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Chalmette in St. Bernard Parish, Louisiana — The American South (West South Central)
 

Chalmette Battlefield And National Cemetery

Jean Lafitte National Historical Park

 
 
Chalmette Battlefield And National Cemetery Marker image. Click for full size.
By TeamOHE, December 24, 2018
1. Chalmette Battlefield And National Cemetery Marker
Inscription.  
Chalmette Battlefield and the Battle of New Orleans

Major General Andrew Jackson's troops were outnumbered and less experienced yet they defended and secured the port of New Orleans from British invasion on January 8, 1815. This surprising victory at Chalmet plantation was the last major battle in the War of 1812. The American victory preserved U.S. claims to the Louisiana Purchase territory, prompted settlement in the Mississippi River valley, made Jackson a national hero, and encouraged American pride and unity.

Chalmette National Cemetery

President Abraham Lincoln approved legislation on July 17, 1862, that established national cemeteries for American forces. Two years later near the end of the Civil War, Chalmette National Cemetery was established to receive Union troops who died in Louisiana. In later years the cemetery served as a final resting place for veterans of all major U.S. wars from the War of 1812 to Vietnam. Four Americans who fought in the War of 1812 are buried here; one of them took part in the Battle of New Orleans. The estimated number of burials is nearly 16,000.

Points

Chalmette Battlefield And National Cemetery Marker image. Click for full size.
By TeamOHE, December 24, 2018
2. Chalmette Battlefield And National Cemetery Marker
of Interest

Visitor center, open during normal park hours
Films, exhibits, and interactive displays tell the story of the Battle of New Orleans. A large map outlines troop movements during the New Orleans campaign and the January 8, 1815, battle.

Cannons and rampart
A re-creation of the rampart which protected the American troops from the British army runs along the remnants of Rodriguez Canal. The period and reproduction cannons in the batteries represent Jackson's artillery line.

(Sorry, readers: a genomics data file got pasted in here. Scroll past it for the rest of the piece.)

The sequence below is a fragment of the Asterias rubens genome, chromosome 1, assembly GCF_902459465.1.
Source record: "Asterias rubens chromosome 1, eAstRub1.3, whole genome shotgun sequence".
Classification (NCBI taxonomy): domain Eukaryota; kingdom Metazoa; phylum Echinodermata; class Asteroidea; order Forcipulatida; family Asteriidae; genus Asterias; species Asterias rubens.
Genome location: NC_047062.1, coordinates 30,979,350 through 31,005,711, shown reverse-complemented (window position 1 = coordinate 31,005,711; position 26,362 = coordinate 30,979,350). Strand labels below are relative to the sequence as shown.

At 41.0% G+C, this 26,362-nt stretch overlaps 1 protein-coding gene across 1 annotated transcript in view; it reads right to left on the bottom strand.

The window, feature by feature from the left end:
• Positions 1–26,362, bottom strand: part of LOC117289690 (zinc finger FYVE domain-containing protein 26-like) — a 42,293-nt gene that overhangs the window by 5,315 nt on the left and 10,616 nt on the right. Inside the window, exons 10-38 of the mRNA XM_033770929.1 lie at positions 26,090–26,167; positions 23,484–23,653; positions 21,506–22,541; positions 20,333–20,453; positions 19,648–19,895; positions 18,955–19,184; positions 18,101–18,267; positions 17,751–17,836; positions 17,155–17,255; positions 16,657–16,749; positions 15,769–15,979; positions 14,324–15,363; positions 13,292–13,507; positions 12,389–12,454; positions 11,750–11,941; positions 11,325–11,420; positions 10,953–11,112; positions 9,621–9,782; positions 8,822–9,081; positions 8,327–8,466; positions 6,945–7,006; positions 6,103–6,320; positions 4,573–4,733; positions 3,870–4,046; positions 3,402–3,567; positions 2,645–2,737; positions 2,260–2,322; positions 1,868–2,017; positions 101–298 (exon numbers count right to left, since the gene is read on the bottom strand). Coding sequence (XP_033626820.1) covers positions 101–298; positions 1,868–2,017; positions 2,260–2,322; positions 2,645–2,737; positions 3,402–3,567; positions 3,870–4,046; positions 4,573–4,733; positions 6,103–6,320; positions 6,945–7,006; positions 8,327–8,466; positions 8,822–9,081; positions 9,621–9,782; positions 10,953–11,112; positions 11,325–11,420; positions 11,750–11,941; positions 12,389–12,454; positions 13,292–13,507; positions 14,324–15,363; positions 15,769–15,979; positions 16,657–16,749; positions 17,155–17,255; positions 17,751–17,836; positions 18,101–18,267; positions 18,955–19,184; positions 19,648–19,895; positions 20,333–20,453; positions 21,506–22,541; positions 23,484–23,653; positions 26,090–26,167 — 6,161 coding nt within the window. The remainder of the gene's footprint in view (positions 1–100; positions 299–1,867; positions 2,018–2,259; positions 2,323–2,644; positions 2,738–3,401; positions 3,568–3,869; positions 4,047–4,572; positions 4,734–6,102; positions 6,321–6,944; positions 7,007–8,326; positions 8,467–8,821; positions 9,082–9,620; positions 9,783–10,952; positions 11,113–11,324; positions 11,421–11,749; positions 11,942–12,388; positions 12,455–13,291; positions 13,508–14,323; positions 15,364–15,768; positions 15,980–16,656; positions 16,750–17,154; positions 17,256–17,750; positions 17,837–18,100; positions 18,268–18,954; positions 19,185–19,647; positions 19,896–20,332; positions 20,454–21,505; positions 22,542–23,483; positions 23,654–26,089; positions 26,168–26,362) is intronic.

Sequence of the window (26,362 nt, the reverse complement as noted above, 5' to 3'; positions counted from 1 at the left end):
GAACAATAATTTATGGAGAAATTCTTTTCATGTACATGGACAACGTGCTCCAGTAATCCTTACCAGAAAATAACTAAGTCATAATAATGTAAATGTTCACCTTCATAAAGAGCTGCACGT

Malus-Beauregard House, open during normal park hours
This beautiful example of period Louisiana architecture was built 18 years after the Battle of New Orleans, It is named for its first and last private owners, Madeleine Pannetier Malus and Judge René Beauregard.

Self-guided tours
Exhibits along the walkways describe the Battle of New Orleans and the site's later history.

Chalmette Monument, open during normal park hours
By the battle's 25th anniversary in 1840, local citizens were organizing to raise a monument honoring Andrew Jackson and his troops. Construction began in 1855, but the monument was not completed until 1908 due to decades of funding problems. Each year on January 8, a wreath-laying ceremony at the monument honors the men who fought and died at the Battle of New Orleans.

Mississippi

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River levee
A low levee was already in place along this stretch of river during the Battle of New Orleans. The Mississippi River was and still is a vital transportation and shipping corridor and New Orleans-area ports continue to ship goods from America's interior to the rest of the world.

Battle of New Orleans anniversary
Each year in early January, living history experts dressed as period troops and civilians bring the battle to life with cannon and musket firings, cooking and craft demonstrations, and discussions of War of 1812 tactics and strategy.
 
Erected by National Park Service, Department of the Interior.
 
Topics. This historical marker is listed in this topic list: War of 1812.
 
Location. 29° 56.791′ N, 89° 59.501′ W. Marker is in Chalmette, Louisiana, in St. Bernard Parish. Marker can be reached from Battlefield Road west of West St Bernard Highway (State Route 46), on the right when traveling west. Located at East Entrance to Chalmette Battlefield. Touch for map. Marker is at or near this postal address: 1 Battlefield Road, Chalmette LA 70043, United States of America. Touch for directions.
 
Other nearby markers. At least 8 other markers are within walking distance of this marker. The Kentucky Rifle (within shouting distance of this marker); Chalmette Battlefield (within shouting distance of this marker); Batteries Seven and Eight

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(about 400 feet away, measured in a direct line); Batteries 5 and 6 (about 600 feet away); Batteries Five and Six (about 700 feet away); Battle Of New Orleans 200th Anniversary (approx. 0.2 miles away); The Main Attack (approx. 0.2 miles away); Pakenham's Fall (approx. 0.2 miles away). Touch for a list and map of all markers in Chalmette.
 
Additional comments.
1. Entrance marker.
This is a duplicate marker of one on the west side of the battlefield park.
    — Submitted December 4, 2020.
 
 
Credits. This page was last revised on December 4, 2020. It was originally submitted on December 4, 2020, by TeamOHE of Wauseon, Ohio. This page has been viewed 48 times since then and 6 times this year. Photos:   1, 2. submitted on December 4, 2020, by TeamOHE of Wauseon, Ohio. • Mark Hilton was the editor who published this page.
 
Editor’s want-list for this marker. A wide shot of the marker and its surroundings. • Can you help?
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Mar. 1, 2021